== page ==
Hebrew Congregation Honors Students with MLK Service Award

As the sun set on Charlotte Amalie on Friday evening, the Hebrew Congregation of St. Thomas recognized exceptional and community-minded area high school students with an award that honors the life of Dr. Martin Luther King Jr.

A total of eight students from public, parochial and private schools received the $500 award during the annual Shabbat Award ceremony for practicing MLK’s principles of service and advocacy in their schools and communities.

Led by Rabbi Michael Harvey, the Shabbat service drew a couple hundred people to the historic Hebrew Congregation synagogue and was marked by prayers of thanksgiving and peace that were all accompanied by the rabbi’s acoustic guitar.

Last December, area high school administrators were asked to nominate a student deeply involved in community service and those selected were then required to write an essay on how they would change their communities for the better if given the chance.

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“The Hebrew Congregation is rooted in social justice and equality, so we want to reach out to members of this community and recognize them for the good their doing – it doesn’t matter if they’re Jewish or not,” Harvey said.
In addition to being academically accomplished, all of the students exemplified generosity, courage, selflessness and commitment to their community, all of which are traits of King’s.
Among the students’ plans for improving their communities were ideas to build a multipurpose vocational school, create a home for the mentally ill, inspire young people to play music, end gun violence, promote social inclusion and champion youth volunteerism.

“One of the proudest moments is to give these students a moment to speak their mind and feel empowered.” Harvey said. “We want them to know that their words really matter and they can make difference. More valuable than the monetary award is their moment to shine and be an advocate for what’s right in the world.”

The eight students that received the award were:

– Jair Smith, Seventh-day Adventist School, an accomplished musician that teaches piano and volunteers at the Queen Louise Home for the Aged.

– Irvin Mason Jr., All Saints Cathedral School, a volunteer with Project Homeless Unite and Moko Jumbie performer for the local hospital and children’s groups.

– Jemoi Gerald, Antilles School, a volunteer coach for the Virgin Island’s Youth Tackle Football Association and active volunteer in his church.

– Tommy Wise, Charlotte Amalie High School, a member of Word of Faith International Christian Center and member of Junior Angels Program, a program that helps high school students volunteer at local nonprofits.

– Sherwin Williams, Ivanna Eudora Kean High School, an accomplished saxophonist who volunteers for his school’s music department.

– Camille Emanuel, Saints Peter and Paul Catholic School, a volunteer at the Sea View Nursing Home in St. Thomas who also visits the sick at their homes.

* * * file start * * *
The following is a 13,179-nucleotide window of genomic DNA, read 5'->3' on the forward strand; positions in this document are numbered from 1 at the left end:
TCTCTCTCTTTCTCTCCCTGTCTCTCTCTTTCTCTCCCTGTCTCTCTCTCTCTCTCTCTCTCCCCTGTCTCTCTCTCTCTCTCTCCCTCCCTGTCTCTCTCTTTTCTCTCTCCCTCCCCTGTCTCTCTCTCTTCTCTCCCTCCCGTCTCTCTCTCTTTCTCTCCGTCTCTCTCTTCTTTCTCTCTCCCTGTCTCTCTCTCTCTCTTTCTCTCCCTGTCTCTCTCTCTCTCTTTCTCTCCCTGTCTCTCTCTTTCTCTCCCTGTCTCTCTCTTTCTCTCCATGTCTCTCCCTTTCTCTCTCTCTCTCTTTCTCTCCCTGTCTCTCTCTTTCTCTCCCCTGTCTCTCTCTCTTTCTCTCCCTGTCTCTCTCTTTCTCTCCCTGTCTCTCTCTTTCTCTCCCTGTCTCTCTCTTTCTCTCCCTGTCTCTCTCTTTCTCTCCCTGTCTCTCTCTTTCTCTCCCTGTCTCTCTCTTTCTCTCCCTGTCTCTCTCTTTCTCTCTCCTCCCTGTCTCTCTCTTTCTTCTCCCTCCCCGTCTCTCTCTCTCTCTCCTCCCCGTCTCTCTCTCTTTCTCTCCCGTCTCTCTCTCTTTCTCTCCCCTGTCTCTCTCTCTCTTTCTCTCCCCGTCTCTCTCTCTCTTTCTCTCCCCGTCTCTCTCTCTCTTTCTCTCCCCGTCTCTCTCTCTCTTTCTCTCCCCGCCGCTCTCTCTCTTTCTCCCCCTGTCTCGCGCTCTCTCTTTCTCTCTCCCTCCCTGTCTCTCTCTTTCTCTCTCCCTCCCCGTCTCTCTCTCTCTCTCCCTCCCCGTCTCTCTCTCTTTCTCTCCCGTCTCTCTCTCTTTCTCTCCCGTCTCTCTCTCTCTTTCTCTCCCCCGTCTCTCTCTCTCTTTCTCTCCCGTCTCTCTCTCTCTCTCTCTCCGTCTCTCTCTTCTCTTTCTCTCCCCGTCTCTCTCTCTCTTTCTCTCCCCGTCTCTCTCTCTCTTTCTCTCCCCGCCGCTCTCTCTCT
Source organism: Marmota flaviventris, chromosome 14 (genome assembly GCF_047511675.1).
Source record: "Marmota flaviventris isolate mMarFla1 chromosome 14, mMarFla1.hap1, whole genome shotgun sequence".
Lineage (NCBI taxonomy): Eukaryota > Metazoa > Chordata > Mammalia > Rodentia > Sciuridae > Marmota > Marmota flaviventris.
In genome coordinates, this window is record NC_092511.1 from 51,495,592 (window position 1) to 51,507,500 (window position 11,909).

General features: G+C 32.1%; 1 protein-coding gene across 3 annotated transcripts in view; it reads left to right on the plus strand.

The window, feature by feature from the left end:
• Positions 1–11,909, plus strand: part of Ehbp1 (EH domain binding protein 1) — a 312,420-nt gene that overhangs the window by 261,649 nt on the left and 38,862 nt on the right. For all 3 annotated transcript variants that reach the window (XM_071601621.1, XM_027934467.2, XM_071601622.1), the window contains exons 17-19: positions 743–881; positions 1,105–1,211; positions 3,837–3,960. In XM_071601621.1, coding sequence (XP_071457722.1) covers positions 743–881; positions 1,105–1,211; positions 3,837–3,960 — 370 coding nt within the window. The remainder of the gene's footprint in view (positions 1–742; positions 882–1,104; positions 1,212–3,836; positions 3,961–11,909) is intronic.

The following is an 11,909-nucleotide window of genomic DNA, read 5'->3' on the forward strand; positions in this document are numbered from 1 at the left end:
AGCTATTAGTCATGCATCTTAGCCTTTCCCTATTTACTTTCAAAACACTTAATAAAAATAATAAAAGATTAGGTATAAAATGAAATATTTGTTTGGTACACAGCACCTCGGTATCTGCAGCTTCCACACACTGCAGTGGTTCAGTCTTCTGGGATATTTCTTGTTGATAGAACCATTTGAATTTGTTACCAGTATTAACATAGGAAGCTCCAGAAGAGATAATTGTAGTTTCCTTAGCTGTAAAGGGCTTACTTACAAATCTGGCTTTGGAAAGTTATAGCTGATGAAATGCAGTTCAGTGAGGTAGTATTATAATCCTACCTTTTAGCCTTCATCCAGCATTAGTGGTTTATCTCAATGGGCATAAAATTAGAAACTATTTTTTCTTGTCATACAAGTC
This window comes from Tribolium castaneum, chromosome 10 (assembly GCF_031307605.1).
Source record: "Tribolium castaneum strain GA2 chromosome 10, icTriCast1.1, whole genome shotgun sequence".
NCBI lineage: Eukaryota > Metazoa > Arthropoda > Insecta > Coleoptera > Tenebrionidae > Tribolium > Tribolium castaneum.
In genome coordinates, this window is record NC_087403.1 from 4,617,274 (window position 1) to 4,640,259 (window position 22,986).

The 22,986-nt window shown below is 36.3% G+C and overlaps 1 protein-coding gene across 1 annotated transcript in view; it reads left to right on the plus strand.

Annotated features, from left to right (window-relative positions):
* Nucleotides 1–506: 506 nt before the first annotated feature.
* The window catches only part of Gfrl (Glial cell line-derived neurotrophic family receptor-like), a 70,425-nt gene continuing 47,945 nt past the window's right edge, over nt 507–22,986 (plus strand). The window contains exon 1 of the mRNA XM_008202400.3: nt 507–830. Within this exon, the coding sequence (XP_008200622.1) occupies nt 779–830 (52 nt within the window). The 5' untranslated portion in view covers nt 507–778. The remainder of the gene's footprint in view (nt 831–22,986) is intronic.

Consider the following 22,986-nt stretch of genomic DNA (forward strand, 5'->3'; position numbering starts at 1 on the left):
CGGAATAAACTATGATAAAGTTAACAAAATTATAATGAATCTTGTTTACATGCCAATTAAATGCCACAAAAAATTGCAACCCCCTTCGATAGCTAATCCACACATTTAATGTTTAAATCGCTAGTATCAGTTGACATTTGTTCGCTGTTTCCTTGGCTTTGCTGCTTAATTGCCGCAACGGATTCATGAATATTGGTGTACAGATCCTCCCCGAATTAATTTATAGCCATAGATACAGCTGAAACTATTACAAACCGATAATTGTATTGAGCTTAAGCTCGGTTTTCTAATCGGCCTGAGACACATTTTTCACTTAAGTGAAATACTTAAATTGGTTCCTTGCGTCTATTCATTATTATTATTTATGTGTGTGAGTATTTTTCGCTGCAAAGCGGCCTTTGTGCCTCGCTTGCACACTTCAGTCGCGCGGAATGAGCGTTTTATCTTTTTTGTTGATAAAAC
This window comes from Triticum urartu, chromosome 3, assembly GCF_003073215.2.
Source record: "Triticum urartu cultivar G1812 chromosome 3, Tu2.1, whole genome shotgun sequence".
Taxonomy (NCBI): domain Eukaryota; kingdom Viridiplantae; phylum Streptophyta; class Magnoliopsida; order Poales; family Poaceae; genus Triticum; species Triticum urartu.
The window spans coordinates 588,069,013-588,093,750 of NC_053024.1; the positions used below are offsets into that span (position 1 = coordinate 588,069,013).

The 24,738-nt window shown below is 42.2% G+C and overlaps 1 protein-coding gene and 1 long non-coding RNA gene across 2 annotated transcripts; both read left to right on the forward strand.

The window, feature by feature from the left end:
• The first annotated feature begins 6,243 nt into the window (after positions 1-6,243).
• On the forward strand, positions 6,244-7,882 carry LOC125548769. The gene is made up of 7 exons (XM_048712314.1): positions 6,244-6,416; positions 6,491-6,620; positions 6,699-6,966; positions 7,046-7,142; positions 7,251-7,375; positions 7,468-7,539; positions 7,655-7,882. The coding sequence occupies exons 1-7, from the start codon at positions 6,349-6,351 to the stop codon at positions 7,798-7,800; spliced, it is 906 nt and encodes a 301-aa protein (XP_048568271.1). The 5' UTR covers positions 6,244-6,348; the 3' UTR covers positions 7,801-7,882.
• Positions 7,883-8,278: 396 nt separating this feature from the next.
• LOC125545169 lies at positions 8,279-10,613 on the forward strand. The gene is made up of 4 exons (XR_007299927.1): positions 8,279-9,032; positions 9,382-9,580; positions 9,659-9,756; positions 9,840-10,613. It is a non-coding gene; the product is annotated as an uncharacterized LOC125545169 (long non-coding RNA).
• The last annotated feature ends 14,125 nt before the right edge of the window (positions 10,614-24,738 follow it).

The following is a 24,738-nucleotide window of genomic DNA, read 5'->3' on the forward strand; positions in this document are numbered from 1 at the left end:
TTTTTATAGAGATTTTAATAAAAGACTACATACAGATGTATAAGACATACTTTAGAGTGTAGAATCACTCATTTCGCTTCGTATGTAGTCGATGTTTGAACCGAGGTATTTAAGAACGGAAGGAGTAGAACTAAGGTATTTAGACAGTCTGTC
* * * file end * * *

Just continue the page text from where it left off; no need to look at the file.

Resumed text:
– Vela Culbert, Gifft Hill School, volunteer for Relay for Life and the No Fleas Pleas Flea Market, as well as for many school-related initiatives.

– Khalese Potter, V.I. Montessori and Peter Gruber International Academy, organizer of her school’s Hunger Lunch program and founder of her school’s Diversity Club, which celebrates students of all backgrounds.

While the students read their essays, the audience looked on with admiration and awe at the talented young leaders in front of them. Each student spoke eloquently and with a fiery passion to spark the changes they want to see in their communities.

“Dr. King’s roadmap will be my guide,” Mason Jr. said.

The Hebrew Congregation is a member of the Union for Reform Judaism, which advocates for social justice and equal rights regardless of beliefs, race or ethnicity.

“A lot of people don’t know that our work is closely linked to that of Dr. King’s.” Harvey explained. “While King fought for civil rights, equality and social justice, the Jewish community marched beside him.”

To conclude the ceremony, Rabbi Jonah Pesner, director of the Religious Action Center of Reform Judaism and senior vice president of the Union for Reform Judaism, addressed the crowd, but first encouraged the crowd to applaud the articulate awardees.

Pesner recounted how connected Jews and blacks were during the Civil Rights movement, as many rabbis were arrested with King during marches. His speech also reminded that there’s still more discrimination to overcome, but that these young people can be looked to for inspiration.

The funding for the awards comes from the congregation’s Social Action Committee, with the annual MLK Service Award being by far its largest annual donation. The award has been given out for more than 20 years.

“We want to give something back to those who help make this island and the world better. In doing so we rally around the principles and values that Dr. King stood for.” Harvey said.

Harvey said the students aren’t required to use the money any certain way but that his congregation hopes they use it to further their educations and goals.

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